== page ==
For instance, Gopal recounts the story of a Helmand Province man who went to the only Movie Theater in town to see a Hindi romance movie so many times he memorized it. When the Mujahadeen shut down the theater in 1992, effectively banning movies forever, he would recount the movie to anyone who would listen. Now that's a story. One can just picture some young whippersnappers walking past an old man, thinking he's completely crazy telling them about how they used to show a Bollywood romance movie in what is now a bombed out building.

Or how about when an Afghan woman risked death to organize a sewing class, which was forbidden under Taliban rule? The imagery that Gopal creates is something from a Hollywood movie, with sewing machines stashed away in corners from prying eyes like a weapons cache. Let's see Clint Eastwood make that movie.

Those little stories create a bigger picture of this conflict - a picture I had been missing when I was writing my movie. Gopal's strategy to look at this conflict from both sides and understand the real motives that are at play is one that has been missing from the literature of this conflict.

And there are a lot of motives to consider. The Russian's decade long occupation of Afghanistan was a significant turning point for Afghan life. After the United States and Russia withdrew their troops in 1989, and funding in 1992, the Mujahadeen filled the leadership vacuum that was left, and instituted some extremely harsh laws and policy's. The Taliban rose to combat the Mujahadeen sometime in 1996, and eventually instituted their own draconian laws that created it's own problem.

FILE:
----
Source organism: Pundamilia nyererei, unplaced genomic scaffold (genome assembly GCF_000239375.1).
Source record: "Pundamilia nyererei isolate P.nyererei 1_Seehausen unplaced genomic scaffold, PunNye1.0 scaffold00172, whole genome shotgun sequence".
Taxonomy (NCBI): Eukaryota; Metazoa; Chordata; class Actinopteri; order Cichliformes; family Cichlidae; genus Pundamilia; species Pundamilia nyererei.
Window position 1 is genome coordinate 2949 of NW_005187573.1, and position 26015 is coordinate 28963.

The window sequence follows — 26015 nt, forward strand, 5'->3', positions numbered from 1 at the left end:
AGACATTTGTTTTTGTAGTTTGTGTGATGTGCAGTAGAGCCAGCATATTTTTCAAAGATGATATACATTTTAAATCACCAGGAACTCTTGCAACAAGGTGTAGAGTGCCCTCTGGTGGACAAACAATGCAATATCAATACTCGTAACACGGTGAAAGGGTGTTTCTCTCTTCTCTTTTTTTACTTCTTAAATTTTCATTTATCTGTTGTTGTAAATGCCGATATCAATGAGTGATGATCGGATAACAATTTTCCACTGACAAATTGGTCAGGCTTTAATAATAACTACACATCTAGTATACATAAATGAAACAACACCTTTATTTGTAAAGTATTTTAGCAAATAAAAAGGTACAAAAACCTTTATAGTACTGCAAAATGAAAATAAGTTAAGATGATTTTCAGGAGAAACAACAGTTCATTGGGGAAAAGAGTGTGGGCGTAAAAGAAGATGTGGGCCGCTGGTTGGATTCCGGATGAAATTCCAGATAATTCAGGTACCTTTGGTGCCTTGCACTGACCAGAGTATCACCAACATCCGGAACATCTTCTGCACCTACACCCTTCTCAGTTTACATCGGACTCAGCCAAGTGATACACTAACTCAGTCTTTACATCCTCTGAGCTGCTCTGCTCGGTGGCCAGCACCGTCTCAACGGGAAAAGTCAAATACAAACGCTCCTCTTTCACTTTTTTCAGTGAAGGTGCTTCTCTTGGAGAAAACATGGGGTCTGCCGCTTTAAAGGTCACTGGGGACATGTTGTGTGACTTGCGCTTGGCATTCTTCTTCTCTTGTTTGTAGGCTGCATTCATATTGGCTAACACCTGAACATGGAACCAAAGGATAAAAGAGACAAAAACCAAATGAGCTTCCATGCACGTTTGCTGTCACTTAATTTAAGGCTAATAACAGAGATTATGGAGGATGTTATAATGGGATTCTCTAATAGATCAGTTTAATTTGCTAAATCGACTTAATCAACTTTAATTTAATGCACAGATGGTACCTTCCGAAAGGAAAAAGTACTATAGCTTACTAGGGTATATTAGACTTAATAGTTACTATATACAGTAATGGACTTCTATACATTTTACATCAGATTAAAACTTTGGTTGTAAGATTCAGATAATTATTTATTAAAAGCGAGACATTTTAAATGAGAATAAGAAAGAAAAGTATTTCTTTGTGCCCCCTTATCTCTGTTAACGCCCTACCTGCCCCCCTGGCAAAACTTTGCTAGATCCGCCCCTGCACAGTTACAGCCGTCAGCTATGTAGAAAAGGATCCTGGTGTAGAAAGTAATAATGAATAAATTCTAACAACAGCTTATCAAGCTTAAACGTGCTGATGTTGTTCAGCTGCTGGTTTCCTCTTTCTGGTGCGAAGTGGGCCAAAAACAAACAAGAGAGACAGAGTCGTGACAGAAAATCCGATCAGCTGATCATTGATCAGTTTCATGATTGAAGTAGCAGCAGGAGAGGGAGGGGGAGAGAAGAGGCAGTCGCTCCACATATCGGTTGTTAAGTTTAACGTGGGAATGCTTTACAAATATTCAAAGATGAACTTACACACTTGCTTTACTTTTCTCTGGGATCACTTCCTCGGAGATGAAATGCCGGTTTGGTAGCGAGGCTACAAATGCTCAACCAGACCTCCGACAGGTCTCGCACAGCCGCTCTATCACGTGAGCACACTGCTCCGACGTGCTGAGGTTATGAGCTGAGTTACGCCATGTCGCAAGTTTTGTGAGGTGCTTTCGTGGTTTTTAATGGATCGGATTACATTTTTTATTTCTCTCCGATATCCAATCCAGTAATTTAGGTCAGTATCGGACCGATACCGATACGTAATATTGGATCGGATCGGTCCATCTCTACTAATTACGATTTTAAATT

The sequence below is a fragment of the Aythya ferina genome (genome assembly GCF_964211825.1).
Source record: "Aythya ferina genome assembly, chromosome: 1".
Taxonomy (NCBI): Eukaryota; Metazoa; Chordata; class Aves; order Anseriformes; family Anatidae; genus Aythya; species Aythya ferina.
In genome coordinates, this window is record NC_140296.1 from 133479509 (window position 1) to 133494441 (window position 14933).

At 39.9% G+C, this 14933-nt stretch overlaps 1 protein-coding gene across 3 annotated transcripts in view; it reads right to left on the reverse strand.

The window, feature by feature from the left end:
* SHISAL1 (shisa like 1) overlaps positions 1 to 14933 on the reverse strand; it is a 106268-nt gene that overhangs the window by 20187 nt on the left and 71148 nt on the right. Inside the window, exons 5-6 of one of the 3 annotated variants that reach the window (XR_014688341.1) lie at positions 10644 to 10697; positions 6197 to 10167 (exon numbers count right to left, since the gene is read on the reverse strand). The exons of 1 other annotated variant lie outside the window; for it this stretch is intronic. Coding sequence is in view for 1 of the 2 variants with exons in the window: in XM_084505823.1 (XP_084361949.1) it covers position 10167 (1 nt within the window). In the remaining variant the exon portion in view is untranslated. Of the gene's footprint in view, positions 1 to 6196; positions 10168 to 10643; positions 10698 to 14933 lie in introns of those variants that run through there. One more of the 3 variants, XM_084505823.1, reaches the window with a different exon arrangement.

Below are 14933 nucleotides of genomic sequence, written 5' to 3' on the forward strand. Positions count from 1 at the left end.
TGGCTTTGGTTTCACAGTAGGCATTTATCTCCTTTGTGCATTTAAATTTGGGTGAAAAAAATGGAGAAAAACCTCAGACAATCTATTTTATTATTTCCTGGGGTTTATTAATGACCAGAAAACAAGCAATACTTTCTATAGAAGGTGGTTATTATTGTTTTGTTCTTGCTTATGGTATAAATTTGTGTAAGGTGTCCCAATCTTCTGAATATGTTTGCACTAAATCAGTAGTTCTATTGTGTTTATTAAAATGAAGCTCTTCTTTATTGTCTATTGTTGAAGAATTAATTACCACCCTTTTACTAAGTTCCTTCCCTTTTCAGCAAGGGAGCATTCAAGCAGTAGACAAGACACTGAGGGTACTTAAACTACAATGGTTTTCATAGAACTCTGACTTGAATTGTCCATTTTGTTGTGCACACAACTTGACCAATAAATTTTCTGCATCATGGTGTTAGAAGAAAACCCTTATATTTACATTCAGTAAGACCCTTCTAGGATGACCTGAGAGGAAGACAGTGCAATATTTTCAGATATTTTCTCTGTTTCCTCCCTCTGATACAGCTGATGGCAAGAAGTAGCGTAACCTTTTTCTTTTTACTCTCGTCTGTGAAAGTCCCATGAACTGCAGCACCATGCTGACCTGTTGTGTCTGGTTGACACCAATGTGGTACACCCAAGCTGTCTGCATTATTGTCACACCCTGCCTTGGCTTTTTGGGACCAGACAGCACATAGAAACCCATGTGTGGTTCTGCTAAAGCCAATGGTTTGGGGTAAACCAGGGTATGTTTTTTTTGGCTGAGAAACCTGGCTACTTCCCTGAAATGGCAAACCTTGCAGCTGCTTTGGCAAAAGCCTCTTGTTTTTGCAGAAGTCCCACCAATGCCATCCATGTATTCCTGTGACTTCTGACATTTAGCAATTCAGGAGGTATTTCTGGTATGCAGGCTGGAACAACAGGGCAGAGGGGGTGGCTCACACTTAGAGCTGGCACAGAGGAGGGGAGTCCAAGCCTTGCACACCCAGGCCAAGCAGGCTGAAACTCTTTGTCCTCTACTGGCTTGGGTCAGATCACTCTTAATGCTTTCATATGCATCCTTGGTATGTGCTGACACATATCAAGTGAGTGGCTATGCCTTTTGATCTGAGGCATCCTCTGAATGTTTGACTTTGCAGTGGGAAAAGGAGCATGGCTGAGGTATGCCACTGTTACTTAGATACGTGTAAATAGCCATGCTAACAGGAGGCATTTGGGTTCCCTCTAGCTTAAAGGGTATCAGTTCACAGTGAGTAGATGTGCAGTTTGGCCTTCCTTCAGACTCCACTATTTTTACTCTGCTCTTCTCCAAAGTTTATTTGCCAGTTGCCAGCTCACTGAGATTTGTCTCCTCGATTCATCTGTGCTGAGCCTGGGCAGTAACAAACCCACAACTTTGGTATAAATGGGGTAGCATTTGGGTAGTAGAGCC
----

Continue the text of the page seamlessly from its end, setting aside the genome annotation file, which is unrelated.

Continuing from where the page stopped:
Oliver Wendell Holmes Jr was injured three times in the Civil War, including a very serious gunshot wound to the chest during the battle of Ball's Bluff in Virginia. His father, Oliver Wendell Holmes Sr., had published articles in support of the Union cause, but his son's injuries had made him reconsider not just his beliefs about the war, but his belief about beliefs.

"Certitude leads to Violence" was the lesson Holmes Sr. took from the Civil War, as he realized both the Union and Confederacy both thought they had god on their side, and were certain their cause was the right one. We know how history unfolded, but the consequences were so devastating that for Holmes - it was hard to say it was worth it.

This must be how both sides felt, I thought, as I read this wonderful book. We have been engaged in a battle of certitudes. We are certain their way of life is evil, and they are certain about ours. But with so much lost on both sides, it's hard call anything a victory anymore.
Profile Image for Timothy Bazzett.
Author 5 books10 followers
March 20, 2014
For the last dozen years or more U.S. consumers of the news have been force fed the American version, or “our side” of what has been happening in Afghanistan since the first American troops landed there at the end of 2001. Now, with Anand Gopal’s book, NO GOOD MEN AMONG THE LIVING, we are given a look at this long so-called ‘war against terror’ through Afghan eyes. Gopal, a respected American journalist who has also done stories from Egypt, Syria and other mid-East hot spots, made several trips into Afghanistan over the past five years, conducting numerous interviews with various warlords, tribal chieftains, Taliban leaders, and ordinary citizens, all in an attempt to understand - what? Well, I suppose trying to figure out what in the hell was going on in this country torn apart by wars for over thirty years now - ten years of occupation and war with the Soviet military, then a bloody civil war, followed by a harsh Taliban rule, and now, the American war against the Taliban and the elusive Al Quaeda.

Gopal has obviously done his homework, researching these wars in depth, but more than that, he has spent hundreds of hours on the ground in Afghanistan just talking with the people there, including three in particular, a warlord, a Taliban commander, and a woman, Heela, widowed by the war and left to fend for herself and her children in a region where women have no rights or standing.